Romney (West Virginia, United States) (search for this): chapter 4
He said nothing more about resigning. I must get more lucrative employment, or find something for my son to do. The boarding of my family, alone, comes to more than my salary; and the cost of everything is increasing. June 25 More accounts of battles and massacres in Missouri and Kansas. I never thought the Yankees would be permitted to ascend the Missouri River. What has become of the marksmen and deer hunters of Missouri? There has been also a fight at Leesburg, and one near Romney, Va. Blood has been shed in all of them. These are the pattering drops that must inevitably be succeeded by a torrent of blood! June 26 The President revised one of my articles for the press to-day, suggesting some slight modifications, which, perhaps, improved it. It was not a political article; but designed exclusively to advance the cause by inciting the people of Virginia and elsewhere to volunteer for the war. Such volunteers are accepted, and ordered into active service at once;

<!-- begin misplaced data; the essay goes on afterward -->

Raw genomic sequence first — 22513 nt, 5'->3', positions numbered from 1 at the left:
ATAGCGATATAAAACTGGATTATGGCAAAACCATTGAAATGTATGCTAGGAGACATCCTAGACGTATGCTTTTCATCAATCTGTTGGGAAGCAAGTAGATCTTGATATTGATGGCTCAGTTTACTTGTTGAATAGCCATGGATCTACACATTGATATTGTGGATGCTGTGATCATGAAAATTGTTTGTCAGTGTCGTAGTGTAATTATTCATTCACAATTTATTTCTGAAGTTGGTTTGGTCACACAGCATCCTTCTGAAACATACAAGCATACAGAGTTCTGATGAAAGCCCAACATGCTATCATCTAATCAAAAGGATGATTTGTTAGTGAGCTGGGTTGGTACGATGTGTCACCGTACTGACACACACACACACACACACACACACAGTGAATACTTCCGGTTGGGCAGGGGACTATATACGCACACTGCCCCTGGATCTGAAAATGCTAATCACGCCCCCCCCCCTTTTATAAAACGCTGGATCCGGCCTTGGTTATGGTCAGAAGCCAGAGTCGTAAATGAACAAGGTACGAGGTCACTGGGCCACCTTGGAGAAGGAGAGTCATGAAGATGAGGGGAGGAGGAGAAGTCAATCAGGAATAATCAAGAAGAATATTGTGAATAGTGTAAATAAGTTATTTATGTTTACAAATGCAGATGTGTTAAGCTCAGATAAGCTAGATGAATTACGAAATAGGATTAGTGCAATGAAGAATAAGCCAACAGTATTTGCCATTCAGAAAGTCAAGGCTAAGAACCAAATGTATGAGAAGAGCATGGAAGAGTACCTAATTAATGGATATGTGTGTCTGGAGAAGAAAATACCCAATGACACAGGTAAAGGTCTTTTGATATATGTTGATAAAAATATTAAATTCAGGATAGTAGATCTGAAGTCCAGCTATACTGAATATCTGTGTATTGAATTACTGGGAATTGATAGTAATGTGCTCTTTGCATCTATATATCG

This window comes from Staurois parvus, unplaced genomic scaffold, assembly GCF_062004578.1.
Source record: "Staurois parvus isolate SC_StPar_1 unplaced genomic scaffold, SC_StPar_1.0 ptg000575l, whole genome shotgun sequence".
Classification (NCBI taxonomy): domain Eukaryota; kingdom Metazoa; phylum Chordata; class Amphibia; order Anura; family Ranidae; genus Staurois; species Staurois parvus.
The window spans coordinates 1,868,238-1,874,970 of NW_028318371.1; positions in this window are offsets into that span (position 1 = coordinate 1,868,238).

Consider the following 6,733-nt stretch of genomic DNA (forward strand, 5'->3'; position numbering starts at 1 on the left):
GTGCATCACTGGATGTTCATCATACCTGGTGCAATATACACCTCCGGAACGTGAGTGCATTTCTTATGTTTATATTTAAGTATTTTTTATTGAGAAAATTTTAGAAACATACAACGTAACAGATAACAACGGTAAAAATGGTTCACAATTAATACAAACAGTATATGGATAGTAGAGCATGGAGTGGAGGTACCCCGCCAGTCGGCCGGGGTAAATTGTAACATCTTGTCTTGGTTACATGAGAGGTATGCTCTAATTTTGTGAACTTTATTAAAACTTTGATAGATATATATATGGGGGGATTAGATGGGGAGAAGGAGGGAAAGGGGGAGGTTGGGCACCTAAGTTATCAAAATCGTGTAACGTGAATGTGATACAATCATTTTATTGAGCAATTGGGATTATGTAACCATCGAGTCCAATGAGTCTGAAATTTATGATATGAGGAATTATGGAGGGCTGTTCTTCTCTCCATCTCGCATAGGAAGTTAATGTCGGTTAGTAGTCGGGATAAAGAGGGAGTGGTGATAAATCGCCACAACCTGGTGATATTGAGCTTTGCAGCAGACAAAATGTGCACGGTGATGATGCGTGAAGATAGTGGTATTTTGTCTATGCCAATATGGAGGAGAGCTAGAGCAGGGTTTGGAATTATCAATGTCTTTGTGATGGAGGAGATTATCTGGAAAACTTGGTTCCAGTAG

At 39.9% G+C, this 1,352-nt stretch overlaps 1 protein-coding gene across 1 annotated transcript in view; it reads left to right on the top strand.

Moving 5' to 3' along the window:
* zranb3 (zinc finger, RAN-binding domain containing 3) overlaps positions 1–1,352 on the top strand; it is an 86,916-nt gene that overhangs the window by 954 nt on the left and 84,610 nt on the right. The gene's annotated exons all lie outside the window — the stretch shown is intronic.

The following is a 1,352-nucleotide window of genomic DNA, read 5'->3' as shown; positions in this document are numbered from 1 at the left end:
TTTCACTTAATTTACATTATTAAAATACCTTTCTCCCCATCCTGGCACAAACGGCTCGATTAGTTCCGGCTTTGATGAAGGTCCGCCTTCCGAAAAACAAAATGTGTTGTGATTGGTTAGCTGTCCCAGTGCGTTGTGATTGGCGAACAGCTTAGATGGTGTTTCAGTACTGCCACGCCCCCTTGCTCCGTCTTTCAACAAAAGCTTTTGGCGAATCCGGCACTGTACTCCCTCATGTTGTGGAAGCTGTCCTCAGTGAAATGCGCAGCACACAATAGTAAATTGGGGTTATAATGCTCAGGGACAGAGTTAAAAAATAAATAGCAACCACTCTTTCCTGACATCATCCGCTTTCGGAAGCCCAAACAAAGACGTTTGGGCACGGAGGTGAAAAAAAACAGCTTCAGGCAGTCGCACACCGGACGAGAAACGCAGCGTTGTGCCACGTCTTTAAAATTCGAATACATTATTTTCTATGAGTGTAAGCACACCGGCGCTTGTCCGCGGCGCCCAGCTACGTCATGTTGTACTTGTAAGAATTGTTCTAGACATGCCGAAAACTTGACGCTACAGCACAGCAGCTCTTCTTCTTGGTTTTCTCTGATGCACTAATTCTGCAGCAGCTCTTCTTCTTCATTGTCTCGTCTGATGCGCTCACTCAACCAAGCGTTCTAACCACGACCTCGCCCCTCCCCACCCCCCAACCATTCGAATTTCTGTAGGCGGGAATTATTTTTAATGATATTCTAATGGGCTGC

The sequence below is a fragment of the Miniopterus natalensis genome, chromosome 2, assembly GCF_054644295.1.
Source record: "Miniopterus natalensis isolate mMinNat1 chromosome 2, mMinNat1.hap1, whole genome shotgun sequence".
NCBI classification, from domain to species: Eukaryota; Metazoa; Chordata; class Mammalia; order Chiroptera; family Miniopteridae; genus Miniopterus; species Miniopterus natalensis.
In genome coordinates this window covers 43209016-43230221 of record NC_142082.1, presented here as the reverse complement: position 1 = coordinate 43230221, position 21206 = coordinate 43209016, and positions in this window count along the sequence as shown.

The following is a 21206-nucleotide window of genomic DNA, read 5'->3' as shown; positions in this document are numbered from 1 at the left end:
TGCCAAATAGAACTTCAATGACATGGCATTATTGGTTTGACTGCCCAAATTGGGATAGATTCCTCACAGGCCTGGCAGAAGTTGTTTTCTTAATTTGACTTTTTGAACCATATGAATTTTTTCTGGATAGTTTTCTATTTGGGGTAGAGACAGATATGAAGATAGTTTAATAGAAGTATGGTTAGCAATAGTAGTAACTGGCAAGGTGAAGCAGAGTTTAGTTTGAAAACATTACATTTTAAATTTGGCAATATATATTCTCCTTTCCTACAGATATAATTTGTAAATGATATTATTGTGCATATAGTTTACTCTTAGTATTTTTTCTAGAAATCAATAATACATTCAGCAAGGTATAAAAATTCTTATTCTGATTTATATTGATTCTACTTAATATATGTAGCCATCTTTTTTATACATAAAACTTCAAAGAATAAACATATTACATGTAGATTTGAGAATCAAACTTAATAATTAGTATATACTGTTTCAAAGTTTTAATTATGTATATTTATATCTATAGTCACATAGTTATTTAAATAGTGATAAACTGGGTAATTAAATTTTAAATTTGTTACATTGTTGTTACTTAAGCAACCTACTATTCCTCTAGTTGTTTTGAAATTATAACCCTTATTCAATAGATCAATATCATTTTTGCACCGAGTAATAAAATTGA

Pig Point (Virginia, United States) (search for this): chapter 4
ed are merely applications for commissions in the regular army — an organization without men-and none being granted from civil life, I employed myself writing certain articles for the press, hoping by this means to relieve the Secretary of the useless and painful labor of dictating negative replies to numberless communications. This had the sanction of both the President and the Secretary, and produced, in some measure, the desired relief. June 5 There are rumors of a fight down at Pig's Point to-day; and it is said our battery has torn the farthingale of the Harriet Lane pretty extensively. The cannon was heard by persons not many miles east of the city. These are the mutterings of the storm. It will burst some of these days. June 6 We have hard work at the War Department, and some confusion owing to the loss of a box of papers in transit from Montgomery. I am not a betting man, but I would wager a trifle that the contents of the box are in the hands of some correspo